5 Benefits of Using a Debt Tracker

Debt is one of the great financial white whales – almost everyone has some sort of debt, but repayment seems to be increasingly out of reach for many. Student loans are crippling young adults’ financial wellbeing young, while mortgage rates climb and a wider variety of credit options become available. Debt can be a vicious cycle of overuse and slow repayment that can leave you forced to open more credit to make ends meet.

So why is debt so hard to manage? Many people don’t know how to get started paying off their debt efficiently. And that’s where a debt tracker comes in. See how a debt tracker can help you get your debt under control.

5 Benefits of Using a Debt Tracker

1. A “Screenshot” of Your Financial Life

If you are utilizing credit from many different institutions, it can be hard to know all of your balances, rates, and monthly payments off of the top of your head. A good debt tracker will let you input the details of all your loans or credit lines, letting you view your repayment information in one place. No more bouncing from app to app or looking through old documents every month.

2. Setting Reasonable Goals

You might be tempted to aim high in your debt repayment goals – that’s great! – but it is just as important to set goals that you can reasonably reach. While paying off $8,000 of debt in 90 days is realistic for some (including our editor, Lauren) it may not be an achievable goal for you personally. Since you’ll have all your debt info in one place, it’ll be even easier for you to prioritize what you want to pay off first.

3. Keeping Up with Your Due Dates

Late payment is a big financial no-no. Not only does late payment affect your credit score, but you could also be paying more because of late charges. It’s amazing the difference just having your dates in one place can be. Your debt tracker will help you stay on top of what is due when, saving you the mid-day terror of trying to run from bank to bank during your lunch break.

4. Staying Motivated

Debt repayment burnout is real and dangerous. It can start with “Well, I’ve repaid a lot lately. I should treat myself,” and end with “How did I max out my card again?” The trick to avoiding burnout is in not denying yourself rewards – but rewarding yourself responsibly. Think of little treats (around $25) that you can give yourself when you reach a milestone of repayment or other financial goal. Write these rewards down on your debt tracker so that you don’t lose sight of your goals!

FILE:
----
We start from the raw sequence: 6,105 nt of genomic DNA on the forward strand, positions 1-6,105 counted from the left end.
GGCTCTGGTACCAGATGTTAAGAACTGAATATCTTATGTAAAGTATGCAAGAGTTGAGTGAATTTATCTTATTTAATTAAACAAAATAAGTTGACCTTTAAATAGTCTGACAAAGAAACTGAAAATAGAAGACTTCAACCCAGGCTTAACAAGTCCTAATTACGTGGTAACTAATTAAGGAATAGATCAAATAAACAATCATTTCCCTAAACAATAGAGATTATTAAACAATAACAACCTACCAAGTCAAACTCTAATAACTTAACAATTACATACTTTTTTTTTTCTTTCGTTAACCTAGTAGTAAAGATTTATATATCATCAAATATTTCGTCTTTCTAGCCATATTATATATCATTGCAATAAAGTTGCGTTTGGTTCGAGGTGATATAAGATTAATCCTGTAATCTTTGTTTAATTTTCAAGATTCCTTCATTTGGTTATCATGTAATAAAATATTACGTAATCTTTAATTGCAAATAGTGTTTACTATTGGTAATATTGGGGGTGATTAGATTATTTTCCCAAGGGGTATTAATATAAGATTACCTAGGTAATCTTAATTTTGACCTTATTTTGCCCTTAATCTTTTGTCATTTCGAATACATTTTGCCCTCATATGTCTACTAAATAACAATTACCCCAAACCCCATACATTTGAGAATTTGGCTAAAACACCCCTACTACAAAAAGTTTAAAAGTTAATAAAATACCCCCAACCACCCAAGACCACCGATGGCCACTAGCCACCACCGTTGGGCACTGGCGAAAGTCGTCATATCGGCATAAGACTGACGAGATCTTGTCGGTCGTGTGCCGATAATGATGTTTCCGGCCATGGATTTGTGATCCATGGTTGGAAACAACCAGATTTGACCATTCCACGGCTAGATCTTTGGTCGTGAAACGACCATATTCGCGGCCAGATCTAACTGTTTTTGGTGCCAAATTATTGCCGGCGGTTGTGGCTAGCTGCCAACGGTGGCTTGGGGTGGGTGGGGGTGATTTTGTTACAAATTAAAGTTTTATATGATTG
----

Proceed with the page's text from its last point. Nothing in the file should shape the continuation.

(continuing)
5. Kicking Bad Habits

Since you’re using a debt tracker, you are probably already planning for your financial future. Why not take it a bit further? Debt repayment is a great time to reassess your financial priorities and habits. Always go over your grocery budget? Start making shopping lists! Can’t go to the mall without buying a new outfit? Find other places to hang out with friends! Cutting out bad habits can help you pay off debt now while also hopefully keeping you from making the same mistakes later.

Overall, debt trackers are great tools which can help you succeed financially. Wondering where you can get one for free? You’re in luck!

Get a handle on your debt by using our free debt tracker. Click here to subscribe and grab the debt tracker and six other worksheets in our “Best Life Vault”!

Or enroll in our NEW debt payoff courseThe Debt Master Plan.

Ready to get your debt under control? Learn the HUGE benefits of using a debt tracker to meet your goals, plus get our downloadable template for free!

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  • Giulia Lombardo
    January 11, 2017 at 11:15 am

    😀

  • Bailey
    January 9, 2017 at 3:22 pm

    I am *obsessed* with my debt tracker spreadsheet! Maybe I’m a nerd, but it’s fun to me to play around with “If I put X amount of money towards debt payoff each month, I can pay it off by X date.” It definitely motivates me!!

  • Amanda
    January 9, 2017 at 9:52 am

    A few years ago when I first discovered PF blogs and started taking my money seriously, I set up a Debt Repayment tracker. It helped me SO MUCH! I’m a visual person, so I needed to see the numbers in a spreadsheet (and cooresponding graph) in order to really “get it”. I stopped tracking my debt and my spending when I was laid off. It was just a depressing reminder of how quickly I was moving backwards and undoing all the hard work I had done. But now that I’m employed full time again, I have no excuses! Time to dust off that document and get back on track.

    • Lauren Bowling
      January 9, 2017 at 1:39 pm

      I also could not have done my $8k in 90 day challenge without a debt tracker – I looked at it every, single day. They really are a game changer!

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